Now, the Prime Minister Theresa May did speak earlier as we saw there in your intro. She mentioned all of the -- all three of the major attacks that have taken place in the past three months. Westminster in March, Manchester last week, as well as this attack. She said, "It does not appear that they are connected, that they are connected by a common networks. But she did say that they`re bound together by what she called an evil ideology of Islamist extremism. A significant clue, Reverend, because we have not heard from the authorities that Islamic extremism -- Islamist extremism was behind these attacks and that is something that the prime minister here pointed out. Reverend.

SHARPTON: Duncan, let me ask you. The prime minister also suggested that it was a copycat type of terrorism. Do you think that this was inspired by the Westminster bridge attack earlier this year?

DUNCAN GARDHAM, SECURITY ANALYST, NBC NEWS: Probably. In between that attack and this one, we`ve seen two foiled attacks that have been foiled by security services who had the individuals under surveillance. So it does appear that that particular attack which gained such a lot of publicity and was so high profile because it was right in the center of the capital has also inspired several other individuals who were thinking along the same lines to conduct copycat attacks. And it`s possible of course that the Manchester attack which was more sophisticated may have pushed them down that line as well.

SHARPTON: All right. Thank you, Lucy Kafanov and Duncan Gardham in London.

Let`s bring in an MSNBC contributor Malcolm Nance.

Malcolm, let me bring this full circle here. The attacks in London, Paris, President Trump now saying that`s why we need a ban in the United States, New York, L.A., Chicago, Washington D.C., the nation`s capital. People have to say whether verbally or to themselves, can this happen here? What is the real threat there? And how do you secure American cities and European cities from what is now becoming a too often event that happens in our lives?

MALCOM NANCE, MSNBC CONTRIBUTOR: Well, I think the problem is that terrorism spreads fear, and this fear is actually -- working in the United States. I think that since 9/11 this -- we`re actually a more frightened population today than we were in the immediate aftermath of the 9/11 attacks. I find it quite confusing. Terrorists have one goal. And that is to make you want to put in harsh restrictive measures which violate your own laws, which make you give up your own rights according to your own constitutions. The English are very resilient in this respect. They have had multiple attacks certainly this year and a few failed plots, but they keep up the pressure and what they don`t do is they don`t change their society in such a way that the terrorists actually win.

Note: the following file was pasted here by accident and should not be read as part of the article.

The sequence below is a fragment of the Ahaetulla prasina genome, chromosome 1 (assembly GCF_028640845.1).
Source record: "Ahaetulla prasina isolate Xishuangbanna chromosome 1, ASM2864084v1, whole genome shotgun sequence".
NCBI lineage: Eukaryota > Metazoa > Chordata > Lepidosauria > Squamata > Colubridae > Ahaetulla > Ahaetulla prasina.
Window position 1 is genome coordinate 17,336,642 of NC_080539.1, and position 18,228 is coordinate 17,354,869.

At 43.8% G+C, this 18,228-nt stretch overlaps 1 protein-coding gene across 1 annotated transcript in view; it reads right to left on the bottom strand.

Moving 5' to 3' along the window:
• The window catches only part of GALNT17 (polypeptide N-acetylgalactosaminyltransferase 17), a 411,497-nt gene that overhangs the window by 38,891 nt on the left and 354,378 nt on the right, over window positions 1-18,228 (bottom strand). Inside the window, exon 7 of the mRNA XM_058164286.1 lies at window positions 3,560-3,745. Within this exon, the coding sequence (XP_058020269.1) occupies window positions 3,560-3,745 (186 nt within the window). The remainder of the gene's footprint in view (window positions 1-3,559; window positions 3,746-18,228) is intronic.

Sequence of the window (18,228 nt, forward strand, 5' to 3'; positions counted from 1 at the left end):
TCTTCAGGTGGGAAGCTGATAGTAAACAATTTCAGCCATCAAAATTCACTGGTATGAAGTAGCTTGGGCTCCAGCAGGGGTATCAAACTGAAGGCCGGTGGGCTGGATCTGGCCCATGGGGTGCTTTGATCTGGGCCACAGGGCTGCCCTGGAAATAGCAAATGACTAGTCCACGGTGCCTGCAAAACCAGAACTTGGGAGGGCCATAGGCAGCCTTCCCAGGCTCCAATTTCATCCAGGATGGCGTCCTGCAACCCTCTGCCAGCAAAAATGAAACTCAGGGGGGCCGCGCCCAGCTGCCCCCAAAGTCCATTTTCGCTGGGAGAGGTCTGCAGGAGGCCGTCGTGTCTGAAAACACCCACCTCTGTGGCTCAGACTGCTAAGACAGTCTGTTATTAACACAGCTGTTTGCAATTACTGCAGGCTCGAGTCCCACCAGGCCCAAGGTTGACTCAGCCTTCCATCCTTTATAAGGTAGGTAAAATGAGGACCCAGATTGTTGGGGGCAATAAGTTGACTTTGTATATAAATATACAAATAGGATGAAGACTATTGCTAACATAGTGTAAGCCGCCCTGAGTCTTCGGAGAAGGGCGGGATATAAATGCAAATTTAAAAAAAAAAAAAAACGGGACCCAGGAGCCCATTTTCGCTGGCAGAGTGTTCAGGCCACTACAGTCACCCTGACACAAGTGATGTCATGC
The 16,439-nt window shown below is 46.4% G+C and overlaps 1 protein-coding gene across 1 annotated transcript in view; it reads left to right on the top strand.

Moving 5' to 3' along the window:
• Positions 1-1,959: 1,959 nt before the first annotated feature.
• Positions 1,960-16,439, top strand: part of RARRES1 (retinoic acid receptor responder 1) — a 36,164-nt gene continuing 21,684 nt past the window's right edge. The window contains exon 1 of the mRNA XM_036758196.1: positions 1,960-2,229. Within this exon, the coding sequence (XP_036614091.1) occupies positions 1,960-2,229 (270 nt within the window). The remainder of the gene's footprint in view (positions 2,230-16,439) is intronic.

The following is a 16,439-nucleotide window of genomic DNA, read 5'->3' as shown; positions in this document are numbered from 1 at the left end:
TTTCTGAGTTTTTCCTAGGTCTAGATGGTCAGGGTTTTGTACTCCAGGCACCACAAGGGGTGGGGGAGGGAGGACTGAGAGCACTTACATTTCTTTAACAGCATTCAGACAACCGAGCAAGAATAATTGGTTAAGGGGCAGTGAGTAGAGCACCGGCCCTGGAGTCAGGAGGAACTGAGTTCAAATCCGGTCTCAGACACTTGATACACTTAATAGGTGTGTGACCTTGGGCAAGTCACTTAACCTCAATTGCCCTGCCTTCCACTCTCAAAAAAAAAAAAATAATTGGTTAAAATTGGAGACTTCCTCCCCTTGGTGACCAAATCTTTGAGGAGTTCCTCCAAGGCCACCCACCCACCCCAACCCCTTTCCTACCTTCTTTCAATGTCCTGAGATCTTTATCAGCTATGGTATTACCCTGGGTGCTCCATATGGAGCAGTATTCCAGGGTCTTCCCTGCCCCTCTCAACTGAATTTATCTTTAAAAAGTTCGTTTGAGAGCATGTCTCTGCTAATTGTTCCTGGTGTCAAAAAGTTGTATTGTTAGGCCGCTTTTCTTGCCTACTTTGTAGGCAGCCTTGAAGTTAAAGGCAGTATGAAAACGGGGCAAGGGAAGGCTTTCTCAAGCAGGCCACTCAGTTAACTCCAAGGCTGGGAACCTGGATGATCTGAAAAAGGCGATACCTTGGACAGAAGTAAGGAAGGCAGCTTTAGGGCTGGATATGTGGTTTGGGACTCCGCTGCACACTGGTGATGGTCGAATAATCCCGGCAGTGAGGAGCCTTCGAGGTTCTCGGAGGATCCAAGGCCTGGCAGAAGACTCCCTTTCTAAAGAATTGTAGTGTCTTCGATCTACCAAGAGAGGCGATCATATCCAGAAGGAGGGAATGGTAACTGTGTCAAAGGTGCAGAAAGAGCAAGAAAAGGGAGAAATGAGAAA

This is a counterintelligence counterterrorism mission which has counterterrorist forces at the end and law enforcement on the other end. And so when you go and you throw bans up against countries that have nothing to do with terrorism because as of right now, we would have to ban English because these attackers are English, and we would have to ban the French from coming into the United States.

SHARPTON: Because they are also -- but the other thing here is that we`re seeing Prime Minister May in the UK now saying that they are all bound, even though it`s not one conspiracy, the three attacks we`ve seen are the last three, in England, she said they`re not bound to necessarily one conspiracy but they`re bound by one terrorist, extremist ideology. And how do you deal with that? And how do you in many ways, deal with the fact that you`re dealing with people that are not looking to make attacks to convert people but to punish people for not being what they are? I mean, that`s an almost indefensible kind of way to deal with building a counterterrorism kind of strategy. Wouldn`t you think?

NANCE: Well, the problem is our counterterrorism strategy is based on kinetic warfare, which is going in and killing people. I`ve written three books since 2010 about destroying the religious or cult religious ideology of Al Qaeda and ISIS. And it`s the one thing you hear people talk about all the time. No measures are taken. We had one state department Twitter feed which was supposed to counter all of ISIS`s ideology and social media worldwide. There`s recently a video out of Kuwait which I thought was the single most brilliant counter ideology method use thus far, where they had a singer who`s very well-known speak about how you`re not even Muslims. You`re not even -- what you`re doing is not Islamic. You`re killing children. You`re killing women, and that God is greater than you. And until you destroy their link to their corrupt version of Islam by using the 1.6 billion Muslims, not pushing them away from the United States, we in the intelligence community will be very busy.